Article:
Both men and women are given equal opportunity to shine in the details of the embroidery, the exactitude of the tailoring, the exoticism of the fabrics and the inventiveness of the reshaped silhouette. The embellishment of the body begins early and these two boy’s frocks are striking examples of both the growing global trade economies and the technological advances of times. The two following descriptions are extracts from the catalog.
Left: This English boy’s frock is made of soft, lightweight cashmere twill woven in Kashmir. Prior to being cut and sewn, professional Indian embroiderers utilizing silk embroidery thread, probably imported from China, embellished the fabric with traditional stylized floral motifs that featured curved tips (buta) often seen on Kashmir shawls.
Right: The boy’s frock incorporates a white-work technique, broderie anglaise, in which small eyelets are outlined with sturdy embroidery stitches and cut out of the ground fabric. Although the result resembled lace, it could withstand frequent washing and was therefore practical for children’s clothing. Technically very simple, this imitation lace was lower in cost that real lace, and it became increasingly available as the nineteenth century progressed. Ironically, this “democratic” decoration owed its affordability to the meager wages given to the female and child laborers who often produced it.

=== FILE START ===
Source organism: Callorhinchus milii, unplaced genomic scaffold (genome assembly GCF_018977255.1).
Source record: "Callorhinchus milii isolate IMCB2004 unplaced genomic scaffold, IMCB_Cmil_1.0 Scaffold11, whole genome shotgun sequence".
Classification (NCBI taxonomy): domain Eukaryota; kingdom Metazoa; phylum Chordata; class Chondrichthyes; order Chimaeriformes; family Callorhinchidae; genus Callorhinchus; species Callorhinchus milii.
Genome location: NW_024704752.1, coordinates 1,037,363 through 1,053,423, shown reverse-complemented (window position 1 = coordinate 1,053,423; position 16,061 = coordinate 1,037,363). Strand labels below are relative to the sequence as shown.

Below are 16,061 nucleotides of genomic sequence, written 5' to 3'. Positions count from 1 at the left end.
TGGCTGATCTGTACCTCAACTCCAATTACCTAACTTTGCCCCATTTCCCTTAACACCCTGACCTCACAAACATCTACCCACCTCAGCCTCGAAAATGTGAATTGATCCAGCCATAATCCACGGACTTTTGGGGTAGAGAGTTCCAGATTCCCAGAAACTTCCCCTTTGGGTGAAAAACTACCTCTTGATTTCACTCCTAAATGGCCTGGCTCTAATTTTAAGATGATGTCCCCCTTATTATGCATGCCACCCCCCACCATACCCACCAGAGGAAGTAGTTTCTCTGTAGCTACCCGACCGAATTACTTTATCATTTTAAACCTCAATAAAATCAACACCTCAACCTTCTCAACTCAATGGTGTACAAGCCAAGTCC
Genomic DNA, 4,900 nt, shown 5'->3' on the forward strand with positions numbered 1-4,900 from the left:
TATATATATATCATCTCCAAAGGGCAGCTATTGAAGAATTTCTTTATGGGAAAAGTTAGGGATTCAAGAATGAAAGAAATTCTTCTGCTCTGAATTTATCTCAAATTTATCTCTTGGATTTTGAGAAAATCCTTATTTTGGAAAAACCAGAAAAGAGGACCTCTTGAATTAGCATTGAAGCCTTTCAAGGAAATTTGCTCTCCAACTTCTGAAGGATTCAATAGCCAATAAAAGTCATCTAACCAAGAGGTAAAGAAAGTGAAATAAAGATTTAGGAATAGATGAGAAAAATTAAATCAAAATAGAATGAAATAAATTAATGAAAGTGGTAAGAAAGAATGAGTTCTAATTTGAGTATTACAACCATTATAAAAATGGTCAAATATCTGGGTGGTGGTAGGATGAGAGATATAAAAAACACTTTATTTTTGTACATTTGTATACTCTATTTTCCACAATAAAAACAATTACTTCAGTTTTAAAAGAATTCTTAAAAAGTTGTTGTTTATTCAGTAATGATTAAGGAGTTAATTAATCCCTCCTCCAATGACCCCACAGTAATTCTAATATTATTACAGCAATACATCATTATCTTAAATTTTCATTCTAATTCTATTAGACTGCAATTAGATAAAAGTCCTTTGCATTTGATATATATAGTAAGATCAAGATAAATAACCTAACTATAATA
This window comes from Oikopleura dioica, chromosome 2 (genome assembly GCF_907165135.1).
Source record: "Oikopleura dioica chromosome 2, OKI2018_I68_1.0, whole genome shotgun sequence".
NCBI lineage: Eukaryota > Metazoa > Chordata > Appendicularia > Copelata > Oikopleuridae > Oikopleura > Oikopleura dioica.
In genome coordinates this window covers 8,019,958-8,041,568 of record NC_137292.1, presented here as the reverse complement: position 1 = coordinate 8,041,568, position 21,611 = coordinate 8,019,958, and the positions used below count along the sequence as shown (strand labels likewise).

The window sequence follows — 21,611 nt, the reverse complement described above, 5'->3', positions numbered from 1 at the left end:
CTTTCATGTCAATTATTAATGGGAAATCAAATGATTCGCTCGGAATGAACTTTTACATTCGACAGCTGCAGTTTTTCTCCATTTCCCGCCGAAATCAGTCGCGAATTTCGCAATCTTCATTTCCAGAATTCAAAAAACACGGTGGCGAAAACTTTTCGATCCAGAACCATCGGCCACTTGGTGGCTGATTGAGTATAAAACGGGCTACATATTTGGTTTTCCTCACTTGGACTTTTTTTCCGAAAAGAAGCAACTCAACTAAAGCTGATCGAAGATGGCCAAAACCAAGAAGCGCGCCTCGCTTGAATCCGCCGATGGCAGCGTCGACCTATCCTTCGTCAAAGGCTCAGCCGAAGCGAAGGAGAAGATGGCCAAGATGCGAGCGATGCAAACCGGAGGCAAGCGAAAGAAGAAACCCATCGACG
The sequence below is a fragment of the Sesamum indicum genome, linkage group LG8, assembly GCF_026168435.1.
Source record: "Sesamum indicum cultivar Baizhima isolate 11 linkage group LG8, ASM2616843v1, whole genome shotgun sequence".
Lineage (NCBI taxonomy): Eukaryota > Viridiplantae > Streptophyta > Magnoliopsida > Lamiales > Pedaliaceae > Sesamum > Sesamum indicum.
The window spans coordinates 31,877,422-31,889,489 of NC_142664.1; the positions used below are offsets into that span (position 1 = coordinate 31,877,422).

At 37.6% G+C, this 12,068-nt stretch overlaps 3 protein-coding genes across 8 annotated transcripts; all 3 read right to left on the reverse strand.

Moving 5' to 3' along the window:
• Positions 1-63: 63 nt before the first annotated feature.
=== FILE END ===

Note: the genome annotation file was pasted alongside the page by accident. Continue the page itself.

please click to enlarge for garment details
If ever there was a dress that Violetta Valery, the famed and fated courtesan of La Traviata, would favor it is this moiré finished silk gown. The temptation of this sensuous material alone would keep Verdi’s heroine of ill repute ripe with clientele. The Japanese inspired butterfly-and-flower motif was produced using a mechanical process of roller-printing warps (shadow printing) meant to simulate the chiné à la branche, whose characteristic hazy, impressionist patterns might give our Lady of the Camellias the aura of walking on water.
The allure of Fashioning Fashion is far reaching from the lavish court gowns, adorned with silk passementerie, to men’s silk cut and voided velvet suits, laden with embroidery. Casting an eye back from the 21st century where clothing has been stripped of most extravagant ornament in favor of more serviceable purposes, it is hard to imagine the kind of functionality all the finery afforded and what real freedoms were accorded in wearing so much, but being given the opportunity to explore these sensibilities in close proximity and collected under one roof is the real luxury of modern times.
Photography © Nancy Baron